It is now as clear as day, Northern Nigeria has sunk steeply into the abyss of despair. The fright is glaring like a prey staring at a hungry lion. The palpable fear is unquantifiable, never before in the history of once peaceful Northern Nigeria have the people been in this calamitous catastrophe. On a daily basis, they bury their loved with eyes full of sorrowful tears and gnashing of teeth. Or with waning patience, they negotiate with their enemies and part ways with their life savings to free their loved ones and then come back to nurse their women serially raped in captivity with bursting hearts. Add this to the biting economic hardship inter alia rising inflation, lack of basic healthcare and illiteracy. This is the reality of life in our villages today, and who will come to their rescue?
Insurgents, bandits and kidnap kingpins are taking over our villages at an alarming rate, they are so emboldened that they kill at will, the ones that survive have to pay them substantial amount of money in order to have access to their farmlands. Our roads are anything but safe, our markets are deserted due to incessant attacks leaving behind scorching trail of rancour and sorrow of unimaginable proportion to millions in the region. And if you happen to survive or evade the attackers, then you have our deplorable roads that have become death traps to deal with. Our homes are no longer safe and now our tertiary institutions, The fotress and marketplace of ideas polishing our best minds are under attack by this army of hexed evil force. Where do we go from here? With no efforts, actions or even consoling words from our leaders. If this is not failure of leadership, what is?
It is apropos to note with grief that amid all these, there is a graveyard silence in the region. Most of our leaders for reasons best known to them are silent with the condition deteriorating by the day. Maybe they prefer to remain so in order not to tarnish their perceived political careers or someone else´s. our traditional rulers are back to their shells and the very few voicing out and calling on the government to do more are being ignored. Our religious leaders who dictate, amplify and sometimes heat the polity during elections are nowhere to be found. What is more baffling is that only a few among them are leading special prayers like they usually do in the past against the egregious condition we find ourselves in. Our civil society organizations are so engrossed in far trivial matters that they seem out of touch with reality.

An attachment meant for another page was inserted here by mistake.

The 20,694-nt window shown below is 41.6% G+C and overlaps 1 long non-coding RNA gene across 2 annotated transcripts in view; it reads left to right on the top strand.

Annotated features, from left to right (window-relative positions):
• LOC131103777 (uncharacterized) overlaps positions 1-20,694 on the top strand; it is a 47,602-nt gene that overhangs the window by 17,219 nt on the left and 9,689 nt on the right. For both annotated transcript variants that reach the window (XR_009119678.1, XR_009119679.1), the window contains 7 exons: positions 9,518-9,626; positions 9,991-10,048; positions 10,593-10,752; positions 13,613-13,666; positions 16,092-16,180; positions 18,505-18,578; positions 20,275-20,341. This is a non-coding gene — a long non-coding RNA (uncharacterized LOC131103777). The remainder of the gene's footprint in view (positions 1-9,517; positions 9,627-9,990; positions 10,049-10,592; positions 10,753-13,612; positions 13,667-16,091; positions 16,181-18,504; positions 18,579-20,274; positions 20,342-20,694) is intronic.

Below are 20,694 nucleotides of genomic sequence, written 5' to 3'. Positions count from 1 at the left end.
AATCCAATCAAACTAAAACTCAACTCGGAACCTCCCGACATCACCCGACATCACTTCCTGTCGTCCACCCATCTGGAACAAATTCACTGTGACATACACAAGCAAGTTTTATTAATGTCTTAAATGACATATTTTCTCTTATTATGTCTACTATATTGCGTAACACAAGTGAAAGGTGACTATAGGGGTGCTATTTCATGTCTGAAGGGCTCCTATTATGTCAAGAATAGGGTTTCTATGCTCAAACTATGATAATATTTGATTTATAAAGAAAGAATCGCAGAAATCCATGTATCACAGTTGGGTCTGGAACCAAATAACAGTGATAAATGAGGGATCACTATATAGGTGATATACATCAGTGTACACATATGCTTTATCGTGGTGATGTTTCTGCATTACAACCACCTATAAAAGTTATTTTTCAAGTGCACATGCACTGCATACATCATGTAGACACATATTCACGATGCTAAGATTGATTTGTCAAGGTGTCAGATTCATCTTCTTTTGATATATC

The worst culprits in this crime of silence amid the worse security situation in our history is the media. It is only a story worth reporting if the number of casualties is substantial or it involves prominent personalities or their close associates. Others are run down the drain without even mention. Our media voices are now split into two; the ‘Keep our cards to our chest’ group that believe we must not voice out even if it means we should all perish due to reasons best known to them, they veiw constructive criticism as a distraction to the government’s efforts at addressing the insecurity challenges bedeviling the region. They are intellectuals, highly exposed but blind; They are blind to the plight of their own people when it matters the most, and also the fact that the region is sitting on an edge. They have willingly turned themselves into intellectual slaves, enticed with their own fantasies to sing praises sometimes they themselves don’t believe in. unfortunately, these voices are heard loud and clear in the region. And then there is the ‘Speak out’ group, the ones who refuse to be silent in the face of all these, they seem unrelenting in their pursuit of improved security and a better life for the common man. They are the noisemakers. They consistently call out the authorities to do more to secure the lives and properties of the people they swore an oath to protect. They believe posterity will judge them harshly if they remain silent at this exigent point in our history.
Asking the government to wake up to its responsibility of securing the lives and properties of their citizens is not out of place provided it is done within the ambit of the law and with respect. The damand for better security of lives and properties from their leaders is a right and not a privilege. This is the fundamental responsibility they swore an oath to protect. The region is perishing in silence and I choose to speak out.
At the moment, there are thick darkening clouds around Northern Nigeria, our collective existence is under threat and the Government must do more to restore confidence and secure the region because right now, their efforts are not enough. This is not too much to ask from a Government that promise to prioritize security in Northern Nigeria. There is no better time to walk the talk than now.
Sani Abdulrazak is a writer and a technologist with Ahmadu Bello University Zaria, and can be reached via email at email@example.com